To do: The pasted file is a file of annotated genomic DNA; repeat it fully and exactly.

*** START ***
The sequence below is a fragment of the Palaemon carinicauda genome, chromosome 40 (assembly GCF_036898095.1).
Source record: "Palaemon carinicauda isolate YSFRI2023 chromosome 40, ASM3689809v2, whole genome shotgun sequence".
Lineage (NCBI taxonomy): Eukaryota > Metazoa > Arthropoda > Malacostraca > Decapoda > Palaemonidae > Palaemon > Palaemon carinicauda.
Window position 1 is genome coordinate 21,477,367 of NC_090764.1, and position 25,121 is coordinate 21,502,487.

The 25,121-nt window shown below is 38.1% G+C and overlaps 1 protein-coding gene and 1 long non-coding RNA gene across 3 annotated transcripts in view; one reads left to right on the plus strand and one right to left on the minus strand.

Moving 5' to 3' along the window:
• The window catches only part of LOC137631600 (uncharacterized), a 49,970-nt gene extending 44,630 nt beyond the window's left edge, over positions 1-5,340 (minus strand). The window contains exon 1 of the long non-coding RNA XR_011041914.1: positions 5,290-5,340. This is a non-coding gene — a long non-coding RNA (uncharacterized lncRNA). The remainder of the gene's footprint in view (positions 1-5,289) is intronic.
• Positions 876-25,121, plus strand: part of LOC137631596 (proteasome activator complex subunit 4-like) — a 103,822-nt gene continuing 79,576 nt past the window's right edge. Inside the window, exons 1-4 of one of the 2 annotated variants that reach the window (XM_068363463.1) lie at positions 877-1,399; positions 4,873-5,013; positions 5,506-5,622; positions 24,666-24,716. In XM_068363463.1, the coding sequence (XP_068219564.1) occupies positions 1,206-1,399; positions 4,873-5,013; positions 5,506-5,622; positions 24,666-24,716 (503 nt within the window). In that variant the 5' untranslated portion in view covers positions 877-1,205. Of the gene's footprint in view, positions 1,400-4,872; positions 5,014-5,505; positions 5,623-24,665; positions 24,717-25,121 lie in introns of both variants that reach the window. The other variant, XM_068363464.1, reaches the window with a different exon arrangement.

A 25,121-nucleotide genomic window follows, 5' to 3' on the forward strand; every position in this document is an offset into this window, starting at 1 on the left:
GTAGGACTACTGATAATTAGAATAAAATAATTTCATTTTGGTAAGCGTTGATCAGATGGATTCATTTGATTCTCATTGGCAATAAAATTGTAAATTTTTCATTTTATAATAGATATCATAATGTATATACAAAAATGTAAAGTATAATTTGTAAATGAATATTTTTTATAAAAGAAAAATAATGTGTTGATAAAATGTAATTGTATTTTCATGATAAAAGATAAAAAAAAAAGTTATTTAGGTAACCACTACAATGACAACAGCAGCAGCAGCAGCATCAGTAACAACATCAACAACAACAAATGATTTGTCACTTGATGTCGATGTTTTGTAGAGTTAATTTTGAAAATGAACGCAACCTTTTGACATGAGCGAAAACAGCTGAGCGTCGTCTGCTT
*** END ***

The sequence below is a fragment of the Palaemon carinicauda genome, chromosome 40 (assembly GCF_036898095.1).
Source record: "Palaemon carinicauda isolate YSFRI2023 chromosome 40, ASM3689809v2, whole genome shotgun sequence".
Lineage (NCBI taxonomy): Eukaryota > Metazoa > Arthropoda > Malacostraca > Decapoda > Palaemonidae > Palaemon > Palaemon carinicauda.
Window position 1 is genome coordinate 21,477,367 of NC_090764.1, and position 25,121 is coordinate 21,502,487.

The 25,121-nt window shown below is 38.1% G+C and overlaps 1 protein-coding gene and 1 long non-coding RNA gene across 3 annotated transcripts in view; one reads left to right on the plus strand and one right to left on the minus strand.

Moving 5' to 3' along the window:
• The window catches only part of LOC137631600 (uncharacterized), a 49,970-nt gene extending 44,630 nt beyond the window's left edge, over positions 1-5,340 (minus strand). The window contains exon 1 of the long non-coding RNA XR_011041914.1: positions 5,290-5,340. This is a non-coding gene — a long non-coding RNA (uncharacterized lncRNA). The remainder of the gene's footprint in view (positions 1-5,289) is intronic.
• Positions 876-25,121, plus strand: part of LOC137631596 (proteasome activator complex subunit 4-like) — a 103,822-nt gene continuing 79,576 nt past the window's right edge. Inside the window, exons 1-4 of one of the 2 annotated variants that reach the window (XM_068363463.1) lie at positions 877-1,399; positions 4,873-5,013; positions 5,506-5,622; positions 24,666-24,716. In XM_068363463.1, the coding sequence (XP_068219564.1) occupies positions 1,206-1,399; positions 4,873-5,013; positions 5,506-5,622; positions 24,666-24,716 (503 nt within the window). In that variant the 5' untranslated portion in view covers positions 877-1,205. Of the gene's footprint in view, positions 1,400-4,872; positions 5,014-5,505; positions 5,623-24,665; positions 24,717-25,121 lie in introns of both variants that reach the window. The other variant, XM_068363464.1, reaches the window with a different exon arrangement.

A 25,121-nucleotide genomic window follows, 5' to 3' on the forward strand; every position in this document is an offset into this window, starting at 1 on the left:
GTAGGACTACTGATAATTAGAATAAAATAATTTCATTTTGGTAAGCGTTGATCAGATGGATTCATTTGATTCTCATTGGCAATAAAATTGTAAATTTTTCATTTTATAATAGATATCATAATGTATATACAAAAATGTAAAGTATAATTTGTAAATGAATATTTTTTATAAAAGAAAAATAATGTGTTGATAAAATGTAATTGTATTTTCATGATAAAAGATAAAAAAAAAAGTTATTTAGGTAACCACTACAATGACAACAGCAGCAGCAGCAGCATCAGTAACAACATCAACAACAACAAATGATTTGTCACTTGATGTCGATGTTTTGTAGAGTTAATTTTGAAAATGAACGCAACCTTTTGACATGAGCGAAAACAGCTGAGCGTCGTCTGCTT